No I am not a ring knocker.

Thanks for the advice guys, I think I will join the Reg Force as a NCM and see how for I get (I want to try to get into a SF unit :D ) And the see what happens. I am also a pretty good student so I don‘t think I will have to worry about the paper work if it is anything like homework. :p
OldRupert --

True, the majority of cadets attending RMC are regular force members under ROTP, but there were always a few reservists under RETP.

RETP cadets attend the same classes, wear the same uniforms, do the same parades, etc. full-time like ROTP cadets. They attend the same phase training as their ROTP counterparts. They are indistinguishable until graduation -- when the ROTP cadets are commissioned and posted for Phase IV, and the RETP cadets are free to leave the CF. They are not members of local reserve units and most would not have time to be joining those units in regular activities in any case. Few would take the two weeks (if lucky) between graduation parade and phase training to go on ex when they are about to spend 13 weeks doing it.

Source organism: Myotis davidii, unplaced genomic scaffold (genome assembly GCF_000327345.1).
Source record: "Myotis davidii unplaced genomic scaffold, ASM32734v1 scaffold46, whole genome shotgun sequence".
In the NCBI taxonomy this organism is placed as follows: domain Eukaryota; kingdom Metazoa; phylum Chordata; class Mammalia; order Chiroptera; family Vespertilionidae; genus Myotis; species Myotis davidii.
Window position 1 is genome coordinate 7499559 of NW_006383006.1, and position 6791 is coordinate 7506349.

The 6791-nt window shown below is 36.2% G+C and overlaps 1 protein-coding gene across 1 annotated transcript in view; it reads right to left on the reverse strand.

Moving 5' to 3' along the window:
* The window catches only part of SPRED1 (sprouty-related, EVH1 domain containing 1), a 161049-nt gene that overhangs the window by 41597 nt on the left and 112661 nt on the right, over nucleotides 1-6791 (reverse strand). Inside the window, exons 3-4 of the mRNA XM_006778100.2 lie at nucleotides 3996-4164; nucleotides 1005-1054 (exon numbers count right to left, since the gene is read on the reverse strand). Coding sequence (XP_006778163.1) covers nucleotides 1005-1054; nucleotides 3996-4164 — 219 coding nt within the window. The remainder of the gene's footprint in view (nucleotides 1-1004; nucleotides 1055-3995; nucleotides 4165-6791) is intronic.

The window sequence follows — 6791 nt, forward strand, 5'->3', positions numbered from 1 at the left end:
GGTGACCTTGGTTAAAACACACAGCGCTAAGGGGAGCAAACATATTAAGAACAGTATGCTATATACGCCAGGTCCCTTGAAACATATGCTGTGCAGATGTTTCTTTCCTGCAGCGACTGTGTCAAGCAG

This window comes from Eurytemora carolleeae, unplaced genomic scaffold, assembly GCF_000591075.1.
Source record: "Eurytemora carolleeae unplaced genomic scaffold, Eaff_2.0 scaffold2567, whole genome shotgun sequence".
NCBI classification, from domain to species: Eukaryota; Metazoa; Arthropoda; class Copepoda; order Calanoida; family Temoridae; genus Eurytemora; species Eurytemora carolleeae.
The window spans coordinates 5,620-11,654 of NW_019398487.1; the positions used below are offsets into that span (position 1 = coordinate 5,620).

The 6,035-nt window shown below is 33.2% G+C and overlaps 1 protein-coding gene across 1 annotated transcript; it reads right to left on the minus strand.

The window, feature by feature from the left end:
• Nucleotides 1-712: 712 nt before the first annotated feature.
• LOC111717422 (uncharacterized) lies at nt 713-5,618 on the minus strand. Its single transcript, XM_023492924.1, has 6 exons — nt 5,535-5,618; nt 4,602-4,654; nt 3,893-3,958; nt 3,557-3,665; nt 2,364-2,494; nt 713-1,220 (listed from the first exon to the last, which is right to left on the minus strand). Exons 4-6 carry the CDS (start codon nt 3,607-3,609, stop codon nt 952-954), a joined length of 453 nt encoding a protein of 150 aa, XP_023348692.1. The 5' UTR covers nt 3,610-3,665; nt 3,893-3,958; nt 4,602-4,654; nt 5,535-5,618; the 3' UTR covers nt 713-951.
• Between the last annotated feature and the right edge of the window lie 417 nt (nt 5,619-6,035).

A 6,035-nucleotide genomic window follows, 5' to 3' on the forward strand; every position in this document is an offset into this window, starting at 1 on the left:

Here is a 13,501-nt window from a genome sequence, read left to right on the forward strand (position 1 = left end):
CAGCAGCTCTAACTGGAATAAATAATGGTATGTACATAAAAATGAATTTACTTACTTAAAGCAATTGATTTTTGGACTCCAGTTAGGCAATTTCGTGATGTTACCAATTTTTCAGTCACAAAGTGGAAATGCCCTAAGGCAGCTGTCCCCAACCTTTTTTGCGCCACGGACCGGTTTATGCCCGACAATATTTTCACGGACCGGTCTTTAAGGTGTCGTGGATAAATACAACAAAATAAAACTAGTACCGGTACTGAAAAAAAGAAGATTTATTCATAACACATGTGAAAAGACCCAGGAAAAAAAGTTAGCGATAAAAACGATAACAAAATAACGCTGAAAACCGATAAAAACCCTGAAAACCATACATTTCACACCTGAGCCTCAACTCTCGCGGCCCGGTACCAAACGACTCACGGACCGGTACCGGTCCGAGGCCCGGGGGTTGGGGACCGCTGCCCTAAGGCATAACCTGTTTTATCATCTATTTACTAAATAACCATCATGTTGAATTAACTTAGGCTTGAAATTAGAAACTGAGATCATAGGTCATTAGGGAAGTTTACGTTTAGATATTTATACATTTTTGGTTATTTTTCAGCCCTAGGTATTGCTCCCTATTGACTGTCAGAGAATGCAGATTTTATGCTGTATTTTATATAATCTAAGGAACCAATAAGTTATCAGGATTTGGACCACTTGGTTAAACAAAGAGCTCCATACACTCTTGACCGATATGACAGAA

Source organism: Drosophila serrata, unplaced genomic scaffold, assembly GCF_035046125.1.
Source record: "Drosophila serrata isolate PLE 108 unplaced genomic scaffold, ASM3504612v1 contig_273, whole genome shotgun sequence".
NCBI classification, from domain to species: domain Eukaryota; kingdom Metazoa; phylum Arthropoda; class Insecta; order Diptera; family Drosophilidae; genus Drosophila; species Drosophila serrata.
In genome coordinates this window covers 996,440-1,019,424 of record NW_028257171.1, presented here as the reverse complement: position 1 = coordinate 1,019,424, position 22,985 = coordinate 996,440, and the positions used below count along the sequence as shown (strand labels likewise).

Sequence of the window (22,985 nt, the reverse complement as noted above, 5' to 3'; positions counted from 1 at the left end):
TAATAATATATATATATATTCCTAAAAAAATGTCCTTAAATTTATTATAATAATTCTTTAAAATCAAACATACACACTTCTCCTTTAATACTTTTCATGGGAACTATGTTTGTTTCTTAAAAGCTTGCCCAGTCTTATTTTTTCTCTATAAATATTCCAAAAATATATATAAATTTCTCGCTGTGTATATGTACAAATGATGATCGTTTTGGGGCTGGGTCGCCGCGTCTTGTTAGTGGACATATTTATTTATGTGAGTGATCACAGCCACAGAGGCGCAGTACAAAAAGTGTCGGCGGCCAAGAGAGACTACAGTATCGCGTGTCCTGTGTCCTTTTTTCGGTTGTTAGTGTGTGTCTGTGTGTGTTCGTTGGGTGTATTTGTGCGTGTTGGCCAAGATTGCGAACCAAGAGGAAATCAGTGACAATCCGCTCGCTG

This was true when I graduated some 15 years ago and I haven‘t seen any notice of a change in the alumni bulletins.
Hey everyone,

I‘m planning on joining up after High School, as I‘ve already mentioned a few times, but I was wondering what the academic requirements are? I got about 85% average (88% in the classes required to get the diploma), is that enough or do I need to get it really farther up? I heard someone say I‘d need 95%+, is that true?